The floods that ravaged Pakistan were the worst ever in living memory. Nearly 20 million were affected and vast tracts of fertile agricultural land had been inundated. The battle continues to rage with water-borne diseases and malnutrition while the authorities and aid workers struggle to provide regular medical attention to displaced populations.
The satellite terminals that support high-speed data have the potential to provide the much needed link between medical aid workers in the field and referral centres thus providing diagnostic support and real-time consultation with medical specialists in far-off hospitals anywhere in the world.
As the floods raged through the Indus basin in August this year, ITU Secretary-General Hamadoun Tour affirmed his solidarity with the people of Pakistan. Reiterating his support, Dr Tour said, The havoc caused by the floods will have long-term repercussions on the social and economic life of Pakistan. At this time, it is critical to reach aid to the survivors, especially those living in remote, difficult-to-access areas. The broadband satellite terminals deployed by ITU will help communications with the outside world as well as provide telemedicine capabilities.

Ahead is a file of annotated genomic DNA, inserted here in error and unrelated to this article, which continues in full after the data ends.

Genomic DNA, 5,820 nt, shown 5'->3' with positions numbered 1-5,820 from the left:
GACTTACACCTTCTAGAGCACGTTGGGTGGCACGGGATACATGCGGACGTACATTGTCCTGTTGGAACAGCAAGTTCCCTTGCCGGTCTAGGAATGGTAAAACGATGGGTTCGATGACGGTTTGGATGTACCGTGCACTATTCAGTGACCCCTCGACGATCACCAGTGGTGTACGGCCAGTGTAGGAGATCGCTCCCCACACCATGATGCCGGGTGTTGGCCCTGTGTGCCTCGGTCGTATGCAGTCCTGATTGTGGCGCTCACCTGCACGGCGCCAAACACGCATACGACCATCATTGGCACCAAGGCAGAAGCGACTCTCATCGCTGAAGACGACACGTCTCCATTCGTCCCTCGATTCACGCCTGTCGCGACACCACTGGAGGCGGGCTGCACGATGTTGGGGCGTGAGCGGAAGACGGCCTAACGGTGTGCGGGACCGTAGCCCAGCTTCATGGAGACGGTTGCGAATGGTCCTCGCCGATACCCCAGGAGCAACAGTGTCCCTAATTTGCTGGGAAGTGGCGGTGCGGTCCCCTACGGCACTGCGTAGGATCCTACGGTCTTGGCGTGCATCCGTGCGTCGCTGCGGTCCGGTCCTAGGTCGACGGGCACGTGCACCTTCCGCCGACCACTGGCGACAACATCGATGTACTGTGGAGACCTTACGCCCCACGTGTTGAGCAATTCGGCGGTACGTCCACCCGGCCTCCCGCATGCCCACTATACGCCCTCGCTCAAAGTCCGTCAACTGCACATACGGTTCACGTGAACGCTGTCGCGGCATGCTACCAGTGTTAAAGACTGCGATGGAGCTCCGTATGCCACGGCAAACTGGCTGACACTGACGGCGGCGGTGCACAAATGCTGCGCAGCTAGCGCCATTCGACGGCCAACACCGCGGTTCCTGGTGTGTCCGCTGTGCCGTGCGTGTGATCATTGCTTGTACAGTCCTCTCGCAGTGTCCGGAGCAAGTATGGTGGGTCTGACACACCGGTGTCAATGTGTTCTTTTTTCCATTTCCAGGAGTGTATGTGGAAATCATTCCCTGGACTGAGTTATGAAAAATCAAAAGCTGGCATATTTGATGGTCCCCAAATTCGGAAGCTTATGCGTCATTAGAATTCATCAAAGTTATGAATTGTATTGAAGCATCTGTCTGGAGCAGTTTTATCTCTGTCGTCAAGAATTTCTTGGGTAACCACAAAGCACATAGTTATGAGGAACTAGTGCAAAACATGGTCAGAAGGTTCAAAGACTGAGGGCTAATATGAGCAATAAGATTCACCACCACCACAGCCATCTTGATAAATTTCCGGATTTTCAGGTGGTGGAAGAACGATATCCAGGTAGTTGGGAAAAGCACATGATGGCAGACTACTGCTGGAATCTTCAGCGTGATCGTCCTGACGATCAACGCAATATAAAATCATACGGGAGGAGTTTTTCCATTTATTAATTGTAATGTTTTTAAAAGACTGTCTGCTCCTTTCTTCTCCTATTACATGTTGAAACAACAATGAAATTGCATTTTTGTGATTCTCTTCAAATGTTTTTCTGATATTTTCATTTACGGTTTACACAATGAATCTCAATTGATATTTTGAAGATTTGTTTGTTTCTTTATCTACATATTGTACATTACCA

Mr Sami Al Basheer Al Morshid, Director of ITUs Telecommunication Development Bureau said that the deployment of satellite terminals would assist government authorities and aid workers in establishing communication links in remote districts, especially in the far-flung mountainous areas of the upper Indus valley where the need for medical attention is becoming even more acute with the onset of winter.
ITU is working with Inmarsat, Iridium Communications, Vizada, and Thuraya, ITUs emergency communications partners within the ITUs Framework for Cooperation in Emergencies (IFCE) to ensure connectivity for satellite handsets, which will be used by local authorities to facilitate humanitarian assistance to disaster victims.